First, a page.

According to the Workplace Stress & Anxiety Disorders Survey from the Anxiety & Depression Association of America (2015), 72% of people who have daily stress and anxiety say it interferes with their lives at least moderately. Within workplaces, anxiety impacts work performances, relationships with coworkers and peers, and quality of work. The work-related causes of anxiety were due to deadlines (55%), interpersonal relationships (53 %), staff management (50%) and dealing with issues/problems that arise (49%).
Similarly, depression impacts 1.4 million people in the Canadian workforce and only 6.5% of those or about 187,500 get appropriate treatment (Mood Disorders Association of Manitoba, 2015). Depression impacts decision-making, decreases productivity, concentration, enthusiasm for work, dependability and increases errors in work, tardiness, sick days (CMHA, 2015).
These statistics indicate that depression and anxiety are real and prominent issues within workplaces that need to be addressed.
Yoga, a simple physical activity, has been found to have tremendous impacts on mental and physical health. Research has found it to be effective in reducing anxiety and depression. Could this be part of the solution for workplaces?
What is Yoga Therapy?
Yoga, originating in India, is a mind-body medicine (Swatmarama, 1987), which is now commonly practiced around the world. Yoga is a form of meditation that creates a balance between mind, body, and spirit. This balance allows the yogi (one who practices yoga) to relax the mind and focus on the now to achieve a state of relaxation. The key components of yoga are breathing, exercise, and meditation (Swatmarama, 1987). There are different types of yoga that range in intensity levels.
Pilkington, et al. (2005) examined five randomized control studies with different forms of yoga intervention and a range in the severity of depression conditions. The results indicated the potential beneficial effects of yoga interventions on depressive disorders.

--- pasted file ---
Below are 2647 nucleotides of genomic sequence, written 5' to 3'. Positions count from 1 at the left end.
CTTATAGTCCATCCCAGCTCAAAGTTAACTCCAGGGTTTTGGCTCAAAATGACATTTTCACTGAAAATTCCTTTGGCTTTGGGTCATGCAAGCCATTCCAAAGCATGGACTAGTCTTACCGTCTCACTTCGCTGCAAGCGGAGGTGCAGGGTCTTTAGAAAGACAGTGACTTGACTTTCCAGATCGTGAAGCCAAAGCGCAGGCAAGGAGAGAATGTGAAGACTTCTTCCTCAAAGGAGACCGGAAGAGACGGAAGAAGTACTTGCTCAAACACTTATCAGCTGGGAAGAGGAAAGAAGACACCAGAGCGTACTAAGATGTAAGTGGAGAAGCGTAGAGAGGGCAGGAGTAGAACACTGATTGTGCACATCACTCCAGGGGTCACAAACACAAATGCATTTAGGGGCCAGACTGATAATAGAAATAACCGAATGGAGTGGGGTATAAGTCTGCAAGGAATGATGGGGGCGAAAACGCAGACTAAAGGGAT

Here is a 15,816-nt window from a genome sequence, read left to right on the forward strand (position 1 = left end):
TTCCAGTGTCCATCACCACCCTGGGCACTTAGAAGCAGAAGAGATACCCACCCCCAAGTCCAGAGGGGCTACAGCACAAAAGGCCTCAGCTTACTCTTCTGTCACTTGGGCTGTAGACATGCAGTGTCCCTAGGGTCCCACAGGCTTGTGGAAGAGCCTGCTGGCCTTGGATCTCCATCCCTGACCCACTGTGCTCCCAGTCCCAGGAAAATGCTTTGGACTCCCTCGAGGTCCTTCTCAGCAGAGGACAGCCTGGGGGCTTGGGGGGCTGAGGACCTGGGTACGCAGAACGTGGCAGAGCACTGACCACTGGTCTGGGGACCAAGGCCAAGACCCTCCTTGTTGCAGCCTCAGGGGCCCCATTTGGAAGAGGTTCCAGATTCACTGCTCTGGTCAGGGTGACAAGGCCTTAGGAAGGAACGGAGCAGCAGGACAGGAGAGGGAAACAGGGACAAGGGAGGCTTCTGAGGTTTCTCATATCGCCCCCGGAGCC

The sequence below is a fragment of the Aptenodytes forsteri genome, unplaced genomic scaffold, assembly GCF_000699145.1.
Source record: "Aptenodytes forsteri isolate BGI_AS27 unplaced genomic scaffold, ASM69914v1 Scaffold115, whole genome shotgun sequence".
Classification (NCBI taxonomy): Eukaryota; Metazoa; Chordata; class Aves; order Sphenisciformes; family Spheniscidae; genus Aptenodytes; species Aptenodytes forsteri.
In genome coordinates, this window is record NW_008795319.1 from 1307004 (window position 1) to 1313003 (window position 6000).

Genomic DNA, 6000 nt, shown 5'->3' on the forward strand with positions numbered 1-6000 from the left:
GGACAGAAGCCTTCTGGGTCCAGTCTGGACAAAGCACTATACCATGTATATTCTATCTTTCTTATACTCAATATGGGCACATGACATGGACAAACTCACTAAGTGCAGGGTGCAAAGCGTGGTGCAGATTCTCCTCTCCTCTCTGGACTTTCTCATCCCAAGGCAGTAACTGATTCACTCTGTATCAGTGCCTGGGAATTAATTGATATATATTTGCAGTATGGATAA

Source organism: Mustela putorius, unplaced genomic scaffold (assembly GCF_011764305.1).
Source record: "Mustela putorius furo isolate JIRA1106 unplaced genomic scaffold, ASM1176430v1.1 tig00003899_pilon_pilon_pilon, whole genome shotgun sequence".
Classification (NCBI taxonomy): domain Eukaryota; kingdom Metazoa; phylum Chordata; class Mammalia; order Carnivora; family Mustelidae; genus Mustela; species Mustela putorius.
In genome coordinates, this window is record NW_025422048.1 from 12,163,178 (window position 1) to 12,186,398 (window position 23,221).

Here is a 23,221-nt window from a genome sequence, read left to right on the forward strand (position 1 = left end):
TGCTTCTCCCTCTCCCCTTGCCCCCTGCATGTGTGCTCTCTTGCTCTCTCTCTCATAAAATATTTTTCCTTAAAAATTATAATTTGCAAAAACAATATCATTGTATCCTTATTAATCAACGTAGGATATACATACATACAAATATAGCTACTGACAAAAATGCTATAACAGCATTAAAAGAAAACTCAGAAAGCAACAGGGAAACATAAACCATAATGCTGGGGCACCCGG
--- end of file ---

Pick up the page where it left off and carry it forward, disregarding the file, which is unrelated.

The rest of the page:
Chufh-Gupta, et al. (2013) conducted a systematic review for yoga therapy and its impact reducing anxiety. The review found evidence that suggests yoga is a viable therapeutic option for reducing state anxiety in certain situations.
How does yoga therapy work?
Yoga therapy can impact the stress response our bodies produce in response to anxiety and depression. Reviews of a wide range of yoga practices suggest yoga functions like other self-soothing techniques, such as meditation/mindfulness, relaxation, exercise, or even socializing with friends (Harvard Health Publications, 2009).
Yoga has been found reduce the flight-or-fight response our bodies experience when we encounter anxiety and depression. When we experience anxiety and/or depression, the sympathetic nervous system (SNS) experiences hyper arousal and this activates a series of events leading to what we know as the flight or fight response. Yoga therapy helps take the body out of the stress provoked fight-or-flight mode through activating the parasympathetic nervous system (PNS), which counteracts the SNS (Williams-Orlando, 2013).
There have not been many studies investigating the effects of yoga on brain chemistry; however, practicing the physical postures of yoga has been shown to increase levels of gamma-aminobutyric acid (GABA), a neurotransmitter in the brain that can have anti-depressant and anxiolytic effects (Streeter, et al., 2010a; Streeter, et al., 2010b)
The slow breathing patterns stimulate the vagus nerve, which increase the levels of prolactin, norepinephrine and serotonin. This is significant because chronic stress is associated with decreased levels of these neurotransmitters. Thereby, increasing these can lead to lower levels of stress (Brown, et al, 2005).